Released build of Internet Explorer 8 blocks Dowd/Sotirov ASLR+DEP .NET bypass

Last summer at BlackHat Vegas, Alexander Sotirov and Mark Dowd outlined several clever ways to bypass the Windows Vista defense-in-depth protection combination of DEP and ASLR in attacks targeting Internet Explorer. One approach they presented allowed attackers to use .NET framework DLL’s to allocate executable pages of memory at predictable locations within the iexplore.exe process. They were then able to demonstrate how .NET behavior could be combined with a separate exploitable memory corruption vulnerability to run arbitrary code. It was actually pretty brilliant. You can find the paper here.

We are always learning from the security community. The feedback we receive from the community is invaluable. It is usually a different view of our products that we can use to help protect customers. Last week, the IE team launched IE8 with an interesting mitigation that comes directly from the security community’s feedback. The final release of Internet Explorer 8 on Windows Vista blocks the .NET DEP+ASLR bypass mechanism from malicious websites on the Internet. Specifically, IE8 created a new URLAction that regulates loading of the .NET MIME filter. By default, the URLAction prevents it from loading in the Internet and Restricted Sites Zones. The .NET MIME filter is allowed to load by default in the Intranet Zone.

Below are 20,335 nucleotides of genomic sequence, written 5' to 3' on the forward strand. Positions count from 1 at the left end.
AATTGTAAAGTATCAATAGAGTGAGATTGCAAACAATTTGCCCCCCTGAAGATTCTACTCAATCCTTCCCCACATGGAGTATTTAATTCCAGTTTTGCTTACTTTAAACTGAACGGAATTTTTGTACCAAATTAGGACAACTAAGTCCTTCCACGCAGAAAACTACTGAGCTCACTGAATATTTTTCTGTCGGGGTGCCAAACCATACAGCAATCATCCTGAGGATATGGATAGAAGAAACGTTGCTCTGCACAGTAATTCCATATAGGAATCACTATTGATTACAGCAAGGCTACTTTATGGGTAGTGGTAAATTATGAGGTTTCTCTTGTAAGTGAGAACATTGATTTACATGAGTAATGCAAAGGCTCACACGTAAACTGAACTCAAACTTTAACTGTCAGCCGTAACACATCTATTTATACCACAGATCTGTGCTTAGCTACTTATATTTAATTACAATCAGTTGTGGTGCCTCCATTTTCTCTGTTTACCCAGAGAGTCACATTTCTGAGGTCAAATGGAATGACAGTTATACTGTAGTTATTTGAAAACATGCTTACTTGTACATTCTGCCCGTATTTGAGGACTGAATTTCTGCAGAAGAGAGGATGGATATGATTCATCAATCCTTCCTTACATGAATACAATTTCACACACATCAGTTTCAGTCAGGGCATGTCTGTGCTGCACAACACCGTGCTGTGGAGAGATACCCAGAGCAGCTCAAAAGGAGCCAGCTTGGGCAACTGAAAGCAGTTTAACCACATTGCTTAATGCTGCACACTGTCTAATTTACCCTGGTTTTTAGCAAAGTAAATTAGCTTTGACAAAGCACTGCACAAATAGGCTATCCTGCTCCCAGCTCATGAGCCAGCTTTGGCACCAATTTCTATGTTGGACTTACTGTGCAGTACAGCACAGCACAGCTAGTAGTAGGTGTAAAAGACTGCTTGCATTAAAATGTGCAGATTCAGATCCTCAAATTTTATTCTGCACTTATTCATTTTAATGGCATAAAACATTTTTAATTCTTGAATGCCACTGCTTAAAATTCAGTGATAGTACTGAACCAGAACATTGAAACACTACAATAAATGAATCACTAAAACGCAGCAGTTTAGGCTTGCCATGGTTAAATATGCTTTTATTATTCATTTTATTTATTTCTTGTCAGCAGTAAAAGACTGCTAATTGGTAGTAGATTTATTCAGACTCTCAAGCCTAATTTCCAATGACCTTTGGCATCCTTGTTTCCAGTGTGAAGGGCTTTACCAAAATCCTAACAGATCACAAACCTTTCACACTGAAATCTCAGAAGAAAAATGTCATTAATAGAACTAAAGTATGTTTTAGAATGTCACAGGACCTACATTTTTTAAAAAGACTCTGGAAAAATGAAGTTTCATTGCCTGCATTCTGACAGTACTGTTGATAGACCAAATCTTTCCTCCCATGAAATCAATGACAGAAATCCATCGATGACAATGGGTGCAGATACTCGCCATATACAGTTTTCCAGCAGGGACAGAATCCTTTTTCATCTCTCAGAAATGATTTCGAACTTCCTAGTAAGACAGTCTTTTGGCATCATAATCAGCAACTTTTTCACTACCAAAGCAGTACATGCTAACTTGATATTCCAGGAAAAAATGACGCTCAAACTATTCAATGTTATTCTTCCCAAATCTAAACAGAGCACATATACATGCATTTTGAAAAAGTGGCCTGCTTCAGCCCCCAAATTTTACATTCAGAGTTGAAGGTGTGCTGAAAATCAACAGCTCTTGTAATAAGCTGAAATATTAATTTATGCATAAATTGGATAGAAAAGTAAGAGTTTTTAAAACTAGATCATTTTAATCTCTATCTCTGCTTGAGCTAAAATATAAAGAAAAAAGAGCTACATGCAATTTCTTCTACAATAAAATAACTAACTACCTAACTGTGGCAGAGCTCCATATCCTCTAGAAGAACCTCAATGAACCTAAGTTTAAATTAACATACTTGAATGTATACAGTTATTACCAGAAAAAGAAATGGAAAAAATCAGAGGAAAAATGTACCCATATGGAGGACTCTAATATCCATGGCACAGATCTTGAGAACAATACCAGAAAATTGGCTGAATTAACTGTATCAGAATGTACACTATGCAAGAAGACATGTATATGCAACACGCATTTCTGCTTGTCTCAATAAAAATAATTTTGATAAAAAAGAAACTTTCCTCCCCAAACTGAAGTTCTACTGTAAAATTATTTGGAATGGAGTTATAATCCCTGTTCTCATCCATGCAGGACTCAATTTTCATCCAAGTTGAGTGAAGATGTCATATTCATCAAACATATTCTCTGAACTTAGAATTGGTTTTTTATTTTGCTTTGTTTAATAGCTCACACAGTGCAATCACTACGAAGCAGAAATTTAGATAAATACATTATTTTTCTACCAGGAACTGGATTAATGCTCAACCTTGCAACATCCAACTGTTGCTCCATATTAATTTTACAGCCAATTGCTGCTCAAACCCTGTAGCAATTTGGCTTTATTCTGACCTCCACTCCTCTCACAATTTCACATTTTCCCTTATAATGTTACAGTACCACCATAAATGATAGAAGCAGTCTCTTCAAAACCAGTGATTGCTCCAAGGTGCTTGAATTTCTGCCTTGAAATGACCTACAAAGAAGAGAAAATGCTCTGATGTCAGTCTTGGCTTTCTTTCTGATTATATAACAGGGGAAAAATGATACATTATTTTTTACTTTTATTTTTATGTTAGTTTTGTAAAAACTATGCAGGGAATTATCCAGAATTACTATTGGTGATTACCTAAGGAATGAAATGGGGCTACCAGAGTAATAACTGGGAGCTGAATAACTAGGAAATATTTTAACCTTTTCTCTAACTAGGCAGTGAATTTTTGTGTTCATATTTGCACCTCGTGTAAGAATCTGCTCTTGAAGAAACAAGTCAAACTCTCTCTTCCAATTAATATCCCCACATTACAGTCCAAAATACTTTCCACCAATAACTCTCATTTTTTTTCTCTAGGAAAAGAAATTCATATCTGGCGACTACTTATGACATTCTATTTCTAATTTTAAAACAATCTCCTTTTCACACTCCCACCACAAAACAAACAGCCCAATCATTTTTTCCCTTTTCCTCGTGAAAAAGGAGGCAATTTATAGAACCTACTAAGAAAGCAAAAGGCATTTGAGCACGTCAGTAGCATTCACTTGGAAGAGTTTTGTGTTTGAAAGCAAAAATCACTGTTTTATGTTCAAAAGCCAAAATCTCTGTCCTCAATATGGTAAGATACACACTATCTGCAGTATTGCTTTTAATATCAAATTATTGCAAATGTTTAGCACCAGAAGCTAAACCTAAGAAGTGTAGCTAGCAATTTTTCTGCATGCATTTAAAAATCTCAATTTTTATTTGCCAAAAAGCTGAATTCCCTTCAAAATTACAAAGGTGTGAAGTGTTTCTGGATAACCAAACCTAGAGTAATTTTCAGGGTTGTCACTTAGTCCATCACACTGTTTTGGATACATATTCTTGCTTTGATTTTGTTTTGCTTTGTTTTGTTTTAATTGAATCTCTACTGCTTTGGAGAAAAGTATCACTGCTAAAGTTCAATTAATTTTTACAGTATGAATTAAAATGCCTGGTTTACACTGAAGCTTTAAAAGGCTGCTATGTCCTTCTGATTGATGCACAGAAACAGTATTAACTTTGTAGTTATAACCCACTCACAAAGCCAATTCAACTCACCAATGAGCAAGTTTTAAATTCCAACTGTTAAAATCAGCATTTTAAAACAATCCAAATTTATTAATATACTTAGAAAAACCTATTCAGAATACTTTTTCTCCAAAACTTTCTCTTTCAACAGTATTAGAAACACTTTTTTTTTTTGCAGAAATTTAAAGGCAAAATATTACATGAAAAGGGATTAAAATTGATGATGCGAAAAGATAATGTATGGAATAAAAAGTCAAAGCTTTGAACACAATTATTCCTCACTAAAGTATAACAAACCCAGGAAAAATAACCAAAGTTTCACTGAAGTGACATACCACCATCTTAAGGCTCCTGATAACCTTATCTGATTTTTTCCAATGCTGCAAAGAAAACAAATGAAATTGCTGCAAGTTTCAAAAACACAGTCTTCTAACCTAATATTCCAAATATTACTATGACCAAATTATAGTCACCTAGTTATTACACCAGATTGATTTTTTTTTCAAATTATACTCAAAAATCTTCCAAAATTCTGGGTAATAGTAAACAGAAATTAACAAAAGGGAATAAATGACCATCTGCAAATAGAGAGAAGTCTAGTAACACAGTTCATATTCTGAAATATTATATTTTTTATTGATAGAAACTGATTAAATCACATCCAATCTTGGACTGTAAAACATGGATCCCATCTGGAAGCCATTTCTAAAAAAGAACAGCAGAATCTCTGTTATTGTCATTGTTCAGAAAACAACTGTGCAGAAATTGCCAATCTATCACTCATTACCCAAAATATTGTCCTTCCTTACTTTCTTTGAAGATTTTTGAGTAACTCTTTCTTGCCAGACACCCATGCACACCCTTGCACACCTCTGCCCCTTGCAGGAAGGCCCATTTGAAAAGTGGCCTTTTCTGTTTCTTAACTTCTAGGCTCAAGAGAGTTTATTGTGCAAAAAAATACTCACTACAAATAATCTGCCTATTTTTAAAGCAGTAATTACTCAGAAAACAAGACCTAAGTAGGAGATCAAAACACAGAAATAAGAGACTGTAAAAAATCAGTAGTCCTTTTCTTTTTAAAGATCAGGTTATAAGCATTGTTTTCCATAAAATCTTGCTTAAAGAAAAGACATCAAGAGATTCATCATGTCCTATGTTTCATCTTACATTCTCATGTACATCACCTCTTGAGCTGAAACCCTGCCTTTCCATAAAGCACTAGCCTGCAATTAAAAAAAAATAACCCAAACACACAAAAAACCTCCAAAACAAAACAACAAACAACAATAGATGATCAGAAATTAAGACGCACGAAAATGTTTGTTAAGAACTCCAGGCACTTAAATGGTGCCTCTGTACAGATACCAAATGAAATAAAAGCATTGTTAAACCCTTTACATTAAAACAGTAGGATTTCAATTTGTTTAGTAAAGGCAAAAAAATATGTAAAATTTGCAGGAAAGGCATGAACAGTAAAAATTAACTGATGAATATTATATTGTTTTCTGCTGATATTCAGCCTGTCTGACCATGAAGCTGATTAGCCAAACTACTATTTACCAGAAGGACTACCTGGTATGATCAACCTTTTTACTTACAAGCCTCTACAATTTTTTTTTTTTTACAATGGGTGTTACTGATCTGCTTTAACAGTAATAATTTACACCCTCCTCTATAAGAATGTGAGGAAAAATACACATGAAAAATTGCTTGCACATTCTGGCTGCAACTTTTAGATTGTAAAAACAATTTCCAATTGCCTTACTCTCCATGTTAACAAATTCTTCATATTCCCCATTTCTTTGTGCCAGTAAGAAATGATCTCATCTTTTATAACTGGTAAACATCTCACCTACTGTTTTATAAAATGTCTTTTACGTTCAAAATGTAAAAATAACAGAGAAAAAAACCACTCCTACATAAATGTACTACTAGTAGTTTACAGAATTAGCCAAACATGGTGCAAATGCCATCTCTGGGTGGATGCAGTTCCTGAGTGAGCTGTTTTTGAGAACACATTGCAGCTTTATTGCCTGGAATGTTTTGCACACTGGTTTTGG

IE8 is pretty cool technology. We have been using it internally now for a while. One of the great things about it is the layering of defenses on top of defenses. No browser is 100% secure but we are hoping if we keep adding defenses they will be harder and harder to exploit. We heard from security researchers and exploit writers at both CanSecWest last week and SOURCE Boston the week before that writing exploits for Windows Vista is “very, very hard” with all these mitigations to work around. We expect that blocking the .NET DEP+ASLR bypass will make it even harder.

We have smart engineers thinking all day every day about mitigations and testing ways to bypass our defense-in-depth approach to security. If you have an idea that you’d like to share, please email us at switech _at_ Thanks!

– Jonathan Ness, MSRC Engineering

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